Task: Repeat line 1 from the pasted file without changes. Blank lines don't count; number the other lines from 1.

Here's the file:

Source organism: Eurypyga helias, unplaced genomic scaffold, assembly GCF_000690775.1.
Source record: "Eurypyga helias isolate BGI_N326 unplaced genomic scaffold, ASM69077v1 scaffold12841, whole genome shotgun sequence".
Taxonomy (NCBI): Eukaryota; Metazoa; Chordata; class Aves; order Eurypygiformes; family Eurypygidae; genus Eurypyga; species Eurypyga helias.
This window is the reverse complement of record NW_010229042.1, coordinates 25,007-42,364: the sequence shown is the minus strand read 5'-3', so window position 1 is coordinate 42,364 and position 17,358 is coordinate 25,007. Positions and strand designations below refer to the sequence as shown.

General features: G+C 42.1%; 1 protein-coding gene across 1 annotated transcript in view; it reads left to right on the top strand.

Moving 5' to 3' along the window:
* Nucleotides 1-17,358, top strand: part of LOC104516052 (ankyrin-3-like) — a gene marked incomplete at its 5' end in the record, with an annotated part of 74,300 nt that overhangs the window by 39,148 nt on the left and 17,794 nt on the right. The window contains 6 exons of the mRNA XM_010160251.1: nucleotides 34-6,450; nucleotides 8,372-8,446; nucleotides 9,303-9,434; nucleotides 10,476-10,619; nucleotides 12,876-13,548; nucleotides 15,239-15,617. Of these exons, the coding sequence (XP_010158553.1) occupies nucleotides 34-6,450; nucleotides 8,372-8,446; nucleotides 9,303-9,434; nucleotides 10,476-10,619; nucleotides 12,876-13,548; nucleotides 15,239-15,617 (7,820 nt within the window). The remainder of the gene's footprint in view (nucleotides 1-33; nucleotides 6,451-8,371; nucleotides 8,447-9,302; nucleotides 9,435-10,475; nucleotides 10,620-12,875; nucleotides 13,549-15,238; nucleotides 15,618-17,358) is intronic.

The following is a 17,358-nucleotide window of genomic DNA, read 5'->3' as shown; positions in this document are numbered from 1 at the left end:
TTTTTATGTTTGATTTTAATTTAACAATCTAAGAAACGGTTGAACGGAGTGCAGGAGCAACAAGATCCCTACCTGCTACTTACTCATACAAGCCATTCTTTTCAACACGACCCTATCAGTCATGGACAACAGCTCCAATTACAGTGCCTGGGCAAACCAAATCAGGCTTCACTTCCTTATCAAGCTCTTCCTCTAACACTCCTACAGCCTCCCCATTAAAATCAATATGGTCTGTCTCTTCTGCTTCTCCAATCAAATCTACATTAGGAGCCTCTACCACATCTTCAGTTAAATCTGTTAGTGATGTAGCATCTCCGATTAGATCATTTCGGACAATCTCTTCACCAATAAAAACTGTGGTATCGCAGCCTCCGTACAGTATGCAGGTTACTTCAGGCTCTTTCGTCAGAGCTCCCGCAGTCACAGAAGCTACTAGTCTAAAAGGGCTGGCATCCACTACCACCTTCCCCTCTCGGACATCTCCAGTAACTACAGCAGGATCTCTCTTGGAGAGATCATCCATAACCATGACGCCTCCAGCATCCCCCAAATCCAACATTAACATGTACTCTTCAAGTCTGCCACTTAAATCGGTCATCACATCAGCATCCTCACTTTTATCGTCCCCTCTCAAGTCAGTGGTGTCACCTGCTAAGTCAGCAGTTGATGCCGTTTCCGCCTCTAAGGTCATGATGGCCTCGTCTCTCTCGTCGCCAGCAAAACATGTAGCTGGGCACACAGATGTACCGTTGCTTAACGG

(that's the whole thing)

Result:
Source organism: Eurypyga helias, unplaced genomic scaffold, assembly GCF_000690775.1.